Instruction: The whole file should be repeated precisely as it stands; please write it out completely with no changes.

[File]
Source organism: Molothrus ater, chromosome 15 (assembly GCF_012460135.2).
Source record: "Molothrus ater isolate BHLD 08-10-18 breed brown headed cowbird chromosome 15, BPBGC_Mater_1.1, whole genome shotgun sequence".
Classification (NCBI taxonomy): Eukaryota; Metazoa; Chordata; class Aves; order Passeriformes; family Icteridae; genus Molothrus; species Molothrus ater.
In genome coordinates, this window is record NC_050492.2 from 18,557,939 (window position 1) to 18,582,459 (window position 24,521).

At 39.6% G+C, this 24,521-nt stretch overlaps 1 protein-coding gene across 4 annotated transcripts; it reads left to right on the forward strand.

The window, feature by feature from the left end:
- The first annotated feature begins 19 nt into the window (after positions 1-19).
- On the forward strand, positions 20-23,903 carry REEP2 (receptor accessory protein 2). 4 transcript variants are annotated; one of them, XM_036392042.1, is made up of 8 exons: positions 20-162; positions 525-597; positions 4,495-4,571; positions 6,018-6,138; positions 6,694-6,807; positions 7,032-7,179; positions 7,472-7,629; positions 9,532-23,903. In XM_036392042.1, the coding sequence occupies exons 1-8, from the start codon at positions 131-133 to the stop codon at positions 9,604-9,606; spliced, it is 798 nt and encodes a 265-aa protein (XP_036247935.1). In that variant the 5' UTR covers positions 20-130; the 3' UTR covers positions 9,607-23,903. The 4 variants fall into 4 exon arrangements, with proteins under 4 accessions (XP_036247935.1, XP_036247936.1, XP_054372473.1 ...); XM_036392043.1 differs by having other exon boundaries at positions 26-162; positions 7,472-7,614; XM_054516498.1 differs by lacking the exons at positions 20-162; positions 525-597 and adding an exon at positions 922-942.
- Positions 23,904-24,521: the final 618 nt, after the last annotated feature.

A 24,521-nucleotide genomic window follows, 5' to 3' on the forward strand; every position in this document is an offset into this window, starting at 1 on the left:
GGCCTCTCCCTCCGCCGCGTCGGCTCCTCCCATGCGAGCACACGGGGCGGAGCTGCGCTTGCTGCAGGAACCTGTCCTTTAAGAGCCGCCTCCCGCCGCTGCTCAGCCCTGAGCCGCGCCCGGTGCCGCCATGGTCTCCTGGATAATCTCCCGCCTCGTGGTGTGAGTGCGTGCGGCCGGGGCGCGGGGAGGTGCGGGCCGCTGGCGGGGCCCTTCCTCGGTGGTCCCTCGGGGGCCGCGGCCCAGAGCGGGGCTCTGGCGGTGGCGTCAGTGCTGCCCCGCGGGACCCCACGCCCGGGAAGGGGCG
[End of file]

Source organism: Molothrus ater, chromosome 15 (assembly GCF_012460135.2).
Source record: "Molothrus ater isolate BHLD 08-10-18 breed brown headed cowbird chromosome 15, BPBGC_Mater_1.1, whole genome shotgun sequence".
Classification (NCBI taxonomy): Eukaryota; Metazoa; Chordata; class Aves; order Passeriformes; family Icteridae; genus Molothrus; species Molothrus ater.
In genome coordinates, this window is record NC_050492.2 from 18,557,939 (window position 1) to 18,582,459 (window position 24,521).

At 39.6% G+C, this 24,521-nt stretch overlaps 1 protein-coding gene across 4 annotated transcripts; it reads left to right on the forward strand.

The window, feature by feature from the left end:
- The first annotated feature begins 19 nt into the window (after positions 1-19).
- On the forward strand, positions 20-23,903 carry REEP2 (receptor accessory protein 2). 4 transcript variants are annotated; one of them, XM_036392042.1, is made up of 8 exons: positions 20-162; positions 525-597; positions 4,495-4,571; positions 6,018-6,138; positions 6,694-6,807; positions 7,032-7,179; positions 7,472-7,629; positions 9,532-23,903. In XM_036392042.1, the coding sequence occupies exons 1-8, from the start codon at positions 131-133 to the stop codon at positions 9,604-9,606; spliced, it is 798 nt and encodes a 265-aa protein (XP_036247935.1). In that variant the 5' UTR covers positions 20-130; the 3' UTR covers positions 9,607-23,903. The 4 variants fall into 4 exon arrangements, with proteins under 4 accessions (XP_036247935.1, XP_036247936.1, XP_054372473.1 ...); XM_036392043.1 differs by having other exon boundaries at positions 26-162; positions 7,472-7,614; XM_054516498.1 differs by lacking the exons at positions 20-162; positions 525-597 and adding an exon at positions 922-942.
- Positions 23,904-24,521: the final 618 nt, after the last annotated feature.

A 24,521-nucleotide genomic window follows, 5' to 3' on the forward strand; every position in this document is an offset into this window, starting at 1 on the left:
GGCCTCTCCCTCCGCCGCGTCGGCTCCTCCCATGCGAGCACACGGGGCGGAGCTGCGCTTGCTGCAGGAACCTGTCCTTTAAGAGCCGCCTCCCGCCGCTGCTCAGCCCTGAGCCGCGCCCGGTGCCGCCATGGTCTCCTGGATAATCTCCCGCCTCGTGGTGTGAGTGCGTGCGGCCGGGGCGCGGGGAGGTGCGGGCCGCTGGCGGGGCCCTTCCTCGGTGGTCCCTCGGGGGCCGCGGCCCAGAGCGGGGCTCTGGCGGTGGCGTCAGTGCTGCCCCGCGGGACCCCACGCCCGGGAAGGGGCG